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Breaking Anaylsis: Predictions 2020: Tailwinds, Headwinds & IT Outlook


>> From the SiliconANGLE Media Office in Boston, Massachusetts, it's theCUBE Now, here's your host, Dave Vellante

>> Hello everyone and welcome to this week's episode of theCUBE Insights, powered by ETR In this Breaking Analysis I want to lay out my 2020 predictions using insights gleaned from theCUBE blended with ETR spending data You know, 2019 marked our 10th year of doing theCUBE Over that time we've had the pleasure of covering nearly 1000 events and milestones, including the exit from the great softness of 2008 and 2009 You know theCUBE has extensively tracked a 10 year bull market

We've covered the era of data We saw the rise and profitless prosperity of the big data and opensource Hadoop movement, where we predicted the practitioners, not vendors, would benefit the most from big data We've covered many dozens of acquisitions including the 60 billion dollar chess move made by Michael Dell acquiring EMC, and a launch of hundreds of startups in flash, hyper-converged, big data, AI, blockchain, crypto, security and SaaS There'll be other days to talk about theCUBE and review that, today's all about predicting the future, using spending data and insights from the thousands of interviews we've done on theCUBE So let's get right into the ETR data and start with the high-level spending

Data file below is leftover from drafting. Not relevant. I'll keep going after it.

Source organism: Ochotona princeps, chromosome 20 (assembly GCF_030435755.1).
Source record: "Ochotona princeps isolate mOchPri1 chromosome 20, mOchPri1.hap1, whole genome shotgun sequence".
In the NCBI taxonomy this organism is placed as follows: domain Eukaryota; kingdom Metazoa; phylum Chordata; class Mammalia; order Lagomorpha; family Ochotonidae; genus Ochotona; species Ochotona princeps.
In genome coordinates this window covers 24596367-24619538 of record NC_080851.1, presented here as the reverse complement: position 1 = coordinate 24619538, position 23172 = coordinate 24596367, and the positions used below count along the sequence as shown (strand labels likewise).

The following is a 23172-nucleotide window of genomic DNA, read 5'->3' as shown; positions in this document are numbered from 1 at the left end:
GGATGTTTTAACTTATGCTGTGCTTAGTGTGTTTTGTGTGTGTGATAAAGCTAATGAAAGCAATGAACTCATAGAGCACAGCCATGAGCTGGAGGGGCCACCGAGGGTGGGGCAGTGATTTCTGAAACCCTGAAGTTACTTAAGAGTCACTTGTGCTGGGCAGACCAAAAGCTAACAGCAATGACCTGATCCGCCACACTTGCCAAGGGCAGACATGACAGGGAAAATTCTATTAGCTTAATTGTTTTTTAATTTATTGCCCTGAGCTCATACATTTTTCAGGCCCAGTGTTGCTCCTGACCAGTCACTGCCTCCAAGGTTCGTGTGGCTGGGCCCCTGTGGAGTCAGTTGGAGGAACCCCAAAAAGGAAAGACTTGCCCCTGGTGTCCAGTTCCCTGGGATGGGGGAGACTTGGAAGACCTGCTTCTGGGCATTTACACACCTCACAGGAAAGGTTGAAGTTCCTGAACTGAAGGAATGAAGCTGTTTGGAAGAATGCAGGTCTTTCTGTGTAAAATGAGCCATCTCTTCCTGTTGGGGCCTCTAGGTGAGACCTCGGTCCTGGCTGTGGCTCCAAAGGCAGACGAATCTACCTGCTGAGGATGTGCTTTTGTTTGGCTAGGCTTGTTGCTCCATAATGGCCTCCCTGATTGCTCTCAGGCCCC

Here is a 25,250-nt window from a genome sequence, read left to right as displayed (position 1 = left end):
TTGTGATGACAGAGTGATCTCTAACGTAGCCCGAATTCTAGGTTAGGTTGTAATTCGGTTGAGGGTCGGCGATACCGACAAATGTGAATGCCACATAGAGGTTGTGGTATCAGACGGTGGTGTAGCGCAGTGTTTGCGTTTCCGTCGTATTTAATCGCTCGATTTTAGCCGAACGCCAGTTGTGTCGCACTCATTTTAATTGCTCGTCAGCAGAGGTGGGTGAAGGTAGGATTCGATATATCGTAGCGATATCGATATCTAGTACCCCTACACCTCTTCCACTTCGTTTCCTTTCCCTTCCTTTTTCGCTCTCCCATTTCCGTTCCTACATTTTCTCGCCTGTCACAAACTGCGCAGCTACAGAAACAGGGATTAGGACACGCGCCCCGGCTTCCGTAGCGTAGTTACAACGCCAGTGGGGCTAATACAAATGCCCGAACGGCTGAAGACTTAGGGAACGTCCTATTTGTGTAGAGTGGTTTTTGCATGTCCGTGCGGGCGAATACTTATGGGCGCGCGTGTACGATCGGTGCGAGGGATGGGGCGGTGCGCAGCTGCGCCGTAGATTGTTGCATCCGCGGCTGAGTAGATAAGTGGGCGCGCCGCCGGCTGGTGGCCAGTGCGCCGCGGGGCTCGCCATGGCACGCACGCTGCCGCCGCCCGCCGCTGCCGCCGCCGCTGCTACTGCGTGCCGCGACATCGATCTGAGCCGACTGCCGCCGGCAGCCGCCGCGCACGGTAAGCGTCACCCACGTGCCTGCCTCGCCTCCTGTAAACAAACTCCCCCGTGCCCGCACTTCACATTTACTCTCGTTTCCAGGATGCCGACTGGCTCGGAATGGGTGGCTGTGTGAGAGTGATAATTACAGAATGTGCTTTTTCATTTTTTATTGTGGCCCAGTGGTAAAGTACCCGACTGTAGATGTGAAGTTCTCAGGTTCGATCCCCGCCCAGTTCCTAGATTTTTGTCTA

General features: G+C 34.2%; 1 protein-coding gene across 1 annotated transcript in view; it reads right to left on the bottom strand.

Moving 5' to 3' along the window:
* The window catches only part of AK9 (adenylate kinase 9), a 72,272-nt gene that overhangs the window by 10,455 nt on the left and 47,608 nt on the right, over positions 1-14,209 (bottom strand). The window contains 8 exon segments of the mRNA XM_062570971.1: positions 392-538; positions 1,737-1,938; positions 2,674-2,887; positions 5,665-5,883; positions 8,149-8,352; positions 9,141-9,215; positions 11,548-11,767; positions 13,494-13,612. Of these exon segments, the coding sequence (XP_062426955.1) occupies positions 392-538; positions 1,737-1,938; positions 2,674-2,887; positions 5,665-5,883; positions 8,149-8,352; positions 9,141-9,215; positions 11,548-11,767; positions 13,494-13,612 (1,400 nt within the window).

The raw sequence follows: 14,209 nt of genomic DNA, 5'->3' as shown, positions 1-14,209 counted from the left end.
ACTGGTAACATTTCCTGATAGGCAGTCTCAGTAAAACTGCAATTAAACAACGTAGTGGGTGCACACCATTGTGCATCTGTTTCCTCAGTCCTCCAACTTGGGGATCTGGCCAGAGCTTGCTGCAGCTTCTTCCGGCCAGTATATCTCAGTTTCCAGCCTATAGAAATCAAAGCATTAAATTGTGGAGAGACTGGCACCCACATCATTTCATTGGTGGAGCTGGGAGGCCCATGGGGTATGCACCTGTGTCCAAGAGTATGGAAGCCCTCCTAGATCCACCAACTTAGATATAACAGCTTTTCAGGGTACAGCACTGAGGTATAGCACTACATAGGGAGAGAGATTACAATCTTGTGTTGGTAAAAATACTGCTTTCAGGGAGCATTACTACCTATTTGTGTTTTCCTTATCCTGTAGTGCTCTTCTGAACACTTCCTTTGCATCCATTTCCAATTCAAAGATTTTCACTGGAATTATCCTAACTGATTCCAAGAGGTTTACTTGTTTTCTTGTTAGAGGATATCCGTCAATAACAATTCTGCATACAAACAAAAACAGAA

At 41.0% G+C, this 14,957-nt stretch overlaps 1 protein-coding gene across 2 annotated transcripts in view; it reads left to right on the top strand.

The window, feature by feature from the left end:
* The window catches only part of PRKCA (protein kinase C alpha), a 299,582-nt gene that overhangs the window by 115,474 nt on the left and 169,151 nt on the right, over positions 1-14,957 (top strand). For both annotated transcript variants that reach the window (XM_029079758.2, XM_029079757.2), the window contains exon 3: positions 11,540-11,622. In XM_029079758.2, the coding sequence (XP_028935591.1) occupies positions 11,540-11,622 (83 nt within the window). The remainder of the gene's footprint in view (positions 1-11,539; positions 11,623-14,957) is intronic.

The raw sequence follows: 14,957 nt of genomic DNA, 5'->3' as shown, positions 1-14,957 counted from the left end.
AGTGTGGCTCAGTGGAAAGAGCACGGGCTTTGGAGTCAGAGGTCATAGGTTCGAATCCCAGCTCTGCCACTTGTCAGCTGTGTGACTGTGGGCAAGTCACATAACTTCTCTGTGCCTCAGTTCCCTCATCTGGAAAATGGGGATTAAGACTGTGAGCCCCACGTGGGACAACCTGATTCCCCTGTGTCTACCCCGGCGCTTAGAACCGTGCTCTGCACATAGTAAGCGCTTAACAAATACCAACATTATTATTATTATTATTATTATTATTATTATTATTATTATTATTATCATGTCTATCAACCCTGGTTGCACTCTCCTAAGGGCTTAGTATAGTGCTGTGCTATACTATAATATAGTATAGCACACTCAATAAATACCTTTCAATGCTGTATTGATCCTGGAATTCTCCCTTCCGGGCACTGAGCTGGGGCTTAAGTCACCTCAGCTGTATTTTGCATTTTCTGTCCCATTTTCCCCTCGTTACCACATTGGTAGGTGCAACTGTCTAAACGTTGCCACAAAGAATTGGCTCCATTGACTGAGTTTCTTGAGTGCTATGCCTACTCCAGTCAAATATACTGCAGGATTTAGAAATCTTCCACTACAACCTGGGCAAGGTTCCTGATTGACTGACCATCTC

Remember in October, ETR released its survey results and stated that we're coming out of a multiyear investment cycle in digital transformation Enterprise IT buyers have learned what works, and on which technologies they're going to double down They're now narrowing their investments on emerging technologies, picking those winners for the next gen tech, and at the same time, they're cutting redundancies from legacy players that they were keeping on as a hedge Buyers are picking bundled suites from a handful of mega vendors, and solidifying their investments We're seeing a multi-generational dynamic repeat itself, where buyers are creating a balance between the convenience of packaged offerings, i